Vivianne’s Change To Gospel Is Right On Time
Vivianne has announced to everyone that she is now a gospel artist and contrary to what many think, this is actually not shocking news. The singer is actually right on time for her “dramatic’ switch from secular music. The deciding factor? Age.
I kid you not, this is actually a well-worn tale. We have seen it at play with Size 8, Wahu, Amani and all the other female artists who finally discovered that they were walking the wrong path and they are now willing to seek God and evangelise.
The funny thing about all this is that just like Vivianne, they were more than willing to use seduction and their sexual appeal to further their career. It was in all their dances and all their songs. They would hit the stage or appear on our TV screens with all the choreographed moves meant to titillate men. Hell, Size 8 used to twerk.
And while I am not going to disparage people who decide to change their lives and focus on serving God, I am going to call bullshit when it appears to have a pattern. The young singer decides to make music. She focuses her lyrics on women but her gyrations at luring men.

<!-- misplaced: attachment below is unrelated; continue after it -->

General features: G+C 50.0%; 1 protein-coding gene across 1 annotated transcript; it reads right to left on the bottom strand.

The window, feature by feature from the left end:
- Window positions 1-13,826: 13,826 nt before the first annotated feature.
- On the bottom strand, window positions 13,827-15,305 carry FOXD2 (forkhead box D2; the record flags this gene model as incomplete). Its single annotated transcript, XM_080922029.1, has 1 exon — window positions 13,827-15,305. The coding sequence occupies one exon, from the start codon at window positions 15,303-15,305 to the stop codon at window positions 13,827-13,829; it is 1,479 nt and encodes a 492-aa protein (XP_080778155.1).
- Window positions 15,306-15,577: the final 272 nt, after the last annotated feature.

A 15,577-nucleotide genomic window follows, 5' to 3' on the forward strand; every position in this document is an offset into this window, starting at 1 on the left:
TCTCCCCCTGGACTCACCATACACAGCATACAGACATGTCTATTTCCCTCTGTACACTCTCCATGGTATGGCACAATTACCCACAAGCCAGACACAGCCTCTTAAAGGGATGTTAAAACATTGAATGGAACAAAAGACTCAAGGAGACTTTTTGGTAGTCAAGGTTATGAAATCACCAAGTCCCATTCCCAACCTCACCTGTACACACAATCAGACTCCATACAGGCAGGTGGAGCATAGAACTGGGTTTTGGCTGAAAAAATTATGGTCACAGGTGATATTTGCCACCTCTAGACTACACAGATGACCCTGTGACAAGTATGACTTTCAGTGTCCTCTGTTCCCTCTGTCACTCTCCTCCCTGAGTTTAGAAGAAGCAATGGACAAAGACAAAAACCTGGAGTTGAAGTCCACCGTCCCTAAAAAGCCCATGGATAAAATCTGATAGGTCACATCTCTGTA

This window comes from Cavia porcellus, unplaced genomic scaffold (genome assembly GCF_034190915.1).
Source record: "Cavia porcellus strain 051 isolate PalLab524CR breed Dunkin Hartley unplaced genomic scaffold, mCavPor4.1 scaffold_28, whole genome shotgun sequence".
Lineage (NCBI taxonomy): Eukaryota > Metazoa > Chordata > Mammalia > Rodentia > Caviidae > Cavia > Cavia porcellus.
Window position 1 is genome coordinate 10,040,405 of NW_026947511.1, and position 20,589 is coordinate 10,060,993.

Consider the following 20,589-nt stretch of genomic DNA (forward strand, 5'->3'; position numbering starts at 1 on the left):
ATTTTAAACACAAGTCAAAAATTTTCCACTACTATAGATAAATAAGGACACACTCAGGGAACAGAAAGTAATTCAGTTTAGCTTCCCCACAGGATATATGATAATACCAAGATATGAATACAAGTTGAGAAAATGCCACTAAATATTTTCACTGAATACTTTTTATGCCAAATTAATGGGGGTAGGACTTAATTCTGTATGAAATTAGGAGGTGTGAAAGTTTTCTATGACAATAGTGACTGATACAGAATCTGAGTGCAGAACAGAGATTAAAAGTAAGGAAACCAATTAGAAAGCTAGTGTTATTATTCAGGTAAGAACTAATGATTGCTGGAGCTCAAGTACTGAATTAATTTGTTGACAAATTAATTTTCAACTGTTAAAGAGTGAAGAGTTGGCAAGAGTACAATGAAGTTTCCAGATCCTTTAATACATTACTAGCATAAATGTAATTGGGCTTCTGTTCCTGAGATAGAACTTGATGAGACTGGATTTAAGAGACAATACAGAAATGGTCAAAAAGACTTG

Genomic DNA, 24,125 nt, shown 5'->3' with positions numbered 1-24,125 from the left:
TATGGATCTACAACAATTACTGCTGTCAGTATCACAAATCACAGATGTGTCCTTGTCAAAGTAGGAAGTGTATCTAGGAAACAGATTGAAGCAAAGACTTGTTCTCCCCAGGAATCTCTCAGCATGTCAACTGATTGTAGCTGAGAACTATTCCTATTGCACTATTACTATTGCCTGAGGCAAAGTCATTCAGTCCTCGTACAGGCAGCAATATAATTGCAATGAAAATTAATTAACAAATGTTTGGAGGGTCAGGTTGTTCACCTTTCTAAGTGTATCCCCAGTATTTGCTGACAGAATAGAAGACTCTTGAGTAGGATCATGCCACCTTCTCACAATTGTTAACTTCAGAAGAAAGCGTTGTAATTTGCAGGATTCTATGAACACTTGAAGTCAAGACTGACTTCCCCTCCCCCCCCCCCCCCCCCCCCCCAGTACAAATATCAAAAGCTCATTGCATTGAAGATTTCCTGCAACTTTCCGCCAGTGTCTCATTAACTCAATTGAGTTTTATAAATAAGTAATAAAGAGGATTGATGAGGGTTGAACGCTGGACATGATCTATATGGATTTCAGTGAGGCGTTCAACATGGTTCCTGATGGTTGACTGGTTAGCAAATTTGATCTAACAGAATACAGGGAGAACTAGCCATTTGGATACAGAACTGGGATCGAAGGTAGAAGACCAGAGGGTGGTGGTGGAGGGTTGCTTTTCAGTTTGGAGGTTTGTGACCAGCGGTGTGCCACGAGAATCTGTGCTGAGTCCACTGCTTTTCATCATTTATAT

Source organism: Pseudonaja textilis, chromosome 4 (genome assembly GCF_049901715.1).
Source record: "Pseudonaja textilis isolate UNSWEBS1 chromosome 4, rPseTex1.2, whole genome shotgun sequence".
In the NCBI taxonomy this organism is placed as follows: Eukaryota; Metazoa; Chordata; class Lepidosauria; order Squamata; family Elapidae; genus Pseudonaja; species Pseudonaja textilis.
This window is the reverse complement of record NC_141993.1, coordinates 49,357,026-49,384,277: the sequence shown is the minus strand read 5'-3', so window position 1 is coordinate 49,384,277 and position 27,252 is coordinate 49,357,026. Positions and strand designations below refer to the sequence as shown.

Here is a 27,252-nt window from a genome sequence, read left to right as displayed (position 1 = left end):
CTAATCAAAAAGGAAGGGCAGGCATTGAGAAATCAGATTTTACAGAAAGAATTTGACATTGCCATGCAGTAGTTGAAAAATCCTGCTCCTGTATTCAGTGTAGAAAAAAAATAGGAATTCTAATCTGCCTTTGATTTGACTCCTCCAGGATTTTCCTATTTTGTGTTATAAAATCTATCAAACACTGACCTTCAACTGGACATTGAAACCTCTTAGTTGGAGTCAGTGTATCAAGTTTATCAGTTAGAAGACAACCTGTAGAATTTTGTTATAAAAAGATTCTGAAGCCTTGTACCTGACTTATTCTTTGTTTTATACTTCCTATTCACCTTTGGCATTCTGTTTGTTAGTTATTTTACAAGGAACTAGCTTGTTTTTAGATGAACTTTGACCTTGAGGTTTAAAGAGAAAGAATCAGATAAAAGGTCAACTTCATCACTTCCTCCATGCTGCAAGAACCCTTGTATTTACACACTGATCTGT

Then Father Time decides to intervene and they are no longer young and lithe. They put on weight they cannot seem to shake off and that is when a lot of Kenya’s female singers decide to turn to Christ. And more often than not, it works. There is a revived energy surging in their new career. And the stories they tell backing up their decision to make the switch are so invigorating.
But why didn’t they make the changes while they still had control over the “male gaze”? Outside of Size 8, I do not know of any other incident in which a Kenyan singer decided to make the switch while still in her prime. When Vivianne was still at the top of her game, she was a sensual singer.
No, it was not overt. She was subtle about it. But her songs featured her seducing either the whimsical desire men have for an actual partner who has their back or her sensual appeal. So forgive me for being sceptical about this. Perhaps I am simply one of those “glass half empty” fellas.
Perhaps I am wrong but that is between Vivianne and her God. All I can do is form an opinion based on what I see. And I truly do believe in the mantra that dictates: “watch what they do, not what they say”. And from what I have seen of the pattern in behaviour, I am not wrong.